So far, the province has taken action to address more than half of the 38 recommendations made by Ontario's Auto Insurance Anti-Fraud Task Force aimed at preventing fraud and helping to protect consumers, including key proposals for licensing health service providers that bill auto insurance companies directly, enhancing oversight of the towing industry and transforming the auto insurance dispute resolution system



Sunday, 7 September 2014

Dyman Associates Insurance Group of Companies Tips: 10 Answers To Credit Card Questions





Credit cards come with a lot of fine print. But the scene isn’t just complicated for cardholders; it’s complicated for the retailers that accept them, too. What needs signing, and what doesn’t? When can a store ask for ID? Are they allowed to charge different prices for cash and credit?

Six years ago, Consumerist answered your questions about these rules and others.

But since then, the law has changed, and so have the agreements the credit card companies have with the merchants who accept plastic. Here’s what you need to know now.

1. Can a merchant set a minimum purchase amount for credit card transactions?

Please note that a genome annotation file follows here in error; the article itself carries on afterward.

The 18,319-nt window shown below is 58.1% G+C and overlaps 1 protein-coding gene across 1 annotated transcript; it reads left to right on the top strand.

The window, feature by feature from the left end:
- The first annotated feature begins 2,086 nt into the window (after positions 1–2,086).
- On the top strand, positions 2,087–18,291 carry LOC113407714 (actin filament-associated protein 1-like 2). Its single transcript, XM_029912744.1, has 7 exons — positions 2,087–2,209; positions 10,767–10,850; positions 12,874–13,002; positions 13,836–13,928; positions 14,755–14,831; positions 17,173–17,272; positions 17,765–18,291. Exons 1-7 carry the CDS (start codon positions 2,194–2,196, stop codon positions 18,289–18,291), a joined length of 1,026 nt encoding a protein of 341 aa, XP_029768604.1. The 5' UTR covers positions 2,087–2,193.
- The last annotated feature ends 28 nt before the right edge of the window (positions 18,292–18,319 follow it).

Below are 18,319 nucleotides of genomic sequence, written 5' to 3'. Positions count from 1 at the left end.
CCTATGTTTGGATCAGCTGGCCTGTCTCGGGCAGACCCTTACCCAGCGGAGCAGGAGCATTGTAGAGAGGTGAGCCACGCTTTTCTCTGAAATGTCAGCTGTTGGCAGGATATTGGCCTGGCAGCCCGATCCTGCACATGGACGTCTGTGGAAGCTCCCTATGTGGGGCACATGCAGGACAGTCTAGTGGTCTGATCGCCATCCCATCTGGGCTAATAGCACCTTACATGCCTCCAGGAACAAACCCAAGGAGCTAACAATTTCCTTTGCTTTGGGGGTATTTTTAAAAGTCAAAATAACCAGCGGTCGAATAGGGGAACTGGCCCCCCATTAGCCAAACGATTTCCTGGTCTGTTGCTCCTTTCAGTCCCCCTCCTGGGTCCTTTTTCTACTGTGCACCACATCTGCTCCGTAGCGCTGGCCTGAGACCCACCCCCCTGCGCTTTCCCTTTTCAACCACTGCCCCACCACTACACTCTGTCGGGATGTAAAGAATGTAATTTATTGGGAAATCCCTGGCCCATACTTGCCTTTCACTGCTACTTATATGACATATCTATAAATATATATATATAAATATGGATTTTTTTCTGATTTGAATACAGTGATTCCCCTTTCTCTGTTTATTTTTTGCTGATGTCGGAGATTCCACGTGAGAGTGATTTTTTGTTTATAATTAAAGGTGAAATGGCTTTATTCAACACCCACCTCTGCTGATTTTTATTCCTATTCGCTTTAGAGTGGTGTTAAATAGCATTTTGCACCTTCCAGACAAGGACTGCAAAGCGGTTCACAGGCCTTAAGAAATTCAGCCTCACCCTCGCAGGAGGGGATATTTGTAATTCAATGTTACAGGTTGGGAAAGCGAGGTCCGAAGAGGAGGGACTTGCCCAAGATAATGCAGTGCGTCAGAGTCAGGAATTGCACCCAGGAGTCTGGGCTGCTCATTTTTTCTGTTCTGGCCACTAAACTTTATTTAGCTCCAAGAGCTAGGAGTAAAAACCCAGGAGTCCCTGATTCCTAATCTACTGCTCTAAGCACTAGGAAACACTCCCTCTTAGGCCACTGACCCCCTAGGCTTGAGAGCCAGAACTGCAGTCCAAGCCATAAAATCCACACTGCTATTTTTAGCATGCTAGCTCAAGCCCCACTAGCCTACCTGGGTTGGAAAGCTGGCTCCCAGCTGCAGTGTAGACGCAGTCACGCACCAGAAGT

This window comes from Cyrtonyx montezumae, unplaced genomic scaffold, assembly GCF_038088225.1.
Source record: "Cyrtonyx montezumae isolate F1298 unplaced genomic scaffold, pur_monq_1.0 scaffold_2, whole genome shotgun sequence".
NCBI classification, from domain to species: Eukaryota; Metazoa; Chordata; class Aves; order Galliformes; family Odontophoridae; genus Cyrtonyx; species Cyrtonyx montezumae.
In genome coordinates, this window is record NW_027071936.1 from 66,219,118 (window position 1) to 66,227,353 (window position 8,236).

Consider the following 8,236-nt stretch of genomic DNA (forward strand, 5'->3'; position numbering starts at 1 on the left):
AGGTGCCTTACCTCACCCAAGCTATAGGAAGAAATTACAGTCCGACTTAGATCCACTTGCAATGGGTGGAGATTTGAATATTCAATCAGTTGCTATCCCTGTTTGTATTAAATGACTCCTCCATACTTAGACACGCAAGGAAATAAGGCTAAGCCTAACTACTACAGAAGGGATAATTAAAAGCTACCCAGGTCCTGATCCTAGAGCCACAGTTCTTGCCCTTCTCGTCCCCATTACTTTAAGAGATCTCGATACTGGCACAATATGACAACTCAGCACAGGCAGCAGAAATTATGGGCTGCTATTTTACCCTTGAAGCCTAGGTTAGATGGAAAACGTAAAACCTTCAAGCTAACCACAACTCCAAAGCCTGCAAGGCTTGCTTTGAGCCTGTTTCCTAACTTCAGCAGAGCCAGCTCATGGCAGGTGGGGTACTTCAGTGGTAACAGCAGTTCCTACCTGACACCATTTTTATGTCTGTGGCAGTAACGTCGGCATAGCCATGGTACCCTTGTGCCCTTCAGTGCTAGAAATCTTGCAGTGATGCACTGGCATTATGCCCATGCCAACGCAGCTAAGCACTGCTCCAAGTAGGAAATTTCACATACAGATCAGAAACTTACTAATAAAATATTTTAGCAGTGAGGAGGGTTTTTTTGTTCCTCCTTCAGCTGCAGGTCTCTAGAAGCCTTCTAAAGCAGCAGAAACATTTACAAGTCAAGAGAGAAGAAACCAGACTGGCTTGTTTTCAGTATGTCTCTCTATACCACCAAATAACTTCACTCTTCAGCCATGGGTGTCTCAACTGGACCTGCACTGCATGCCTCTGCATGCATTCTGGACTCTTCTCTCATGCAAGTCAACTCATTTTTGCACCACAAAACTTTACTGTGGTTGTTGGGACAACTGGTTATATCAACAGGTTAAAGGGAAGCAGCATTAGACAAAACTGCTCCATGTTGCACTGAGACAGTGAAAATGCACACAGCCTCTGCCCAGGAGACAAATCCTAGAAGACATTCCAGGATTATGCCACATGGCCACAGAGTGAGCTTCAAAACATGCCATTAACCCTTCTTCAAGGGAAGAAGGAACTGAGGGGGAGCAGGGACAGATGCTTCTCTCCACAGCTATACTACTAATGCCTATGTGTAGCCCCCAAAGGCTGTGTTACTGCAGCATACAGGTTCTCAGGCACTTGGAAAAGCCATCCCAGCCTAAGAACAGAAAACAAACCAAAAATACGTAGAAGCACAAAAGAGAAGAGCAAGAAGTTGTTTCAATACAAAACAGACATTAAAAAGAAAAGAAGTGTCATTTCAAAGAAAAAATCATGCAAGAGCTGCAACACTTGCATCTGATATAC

Yes. According to both the Visa (PDF) and MasterCard (PDF) merchant agreements, a merchant may set a minimum transaction threshold for credit card purchases.

There are some conditions, though. For both MasterCard and for Visa, the minimum purchase amount…

- must not exceed $10
- must apply equally to card types from all issuers — so a Signature card or a Gold card from Capital One or from Chase all face the same minimum.
- The MasterCard agreement that also specifies a merchant may not establish a different minimum for “MasterCard and another acceptance brand,” which basically translates to “if you want to take MasterCard, your minimum transaction threshold needs to be the same for every credit card user.”

2. Can a merchant charge more (or add a fee) for using a credit card?

Yes, they can — and that’s a relatively new thing. Since a legal settlement in 2013, merchants have been able to charge their customers additional surcharges for paying with a credit card.

3. Can a merchant ask to see my ID? / I wrote ‘See ID’ on my card, so I am protected from fraud… right?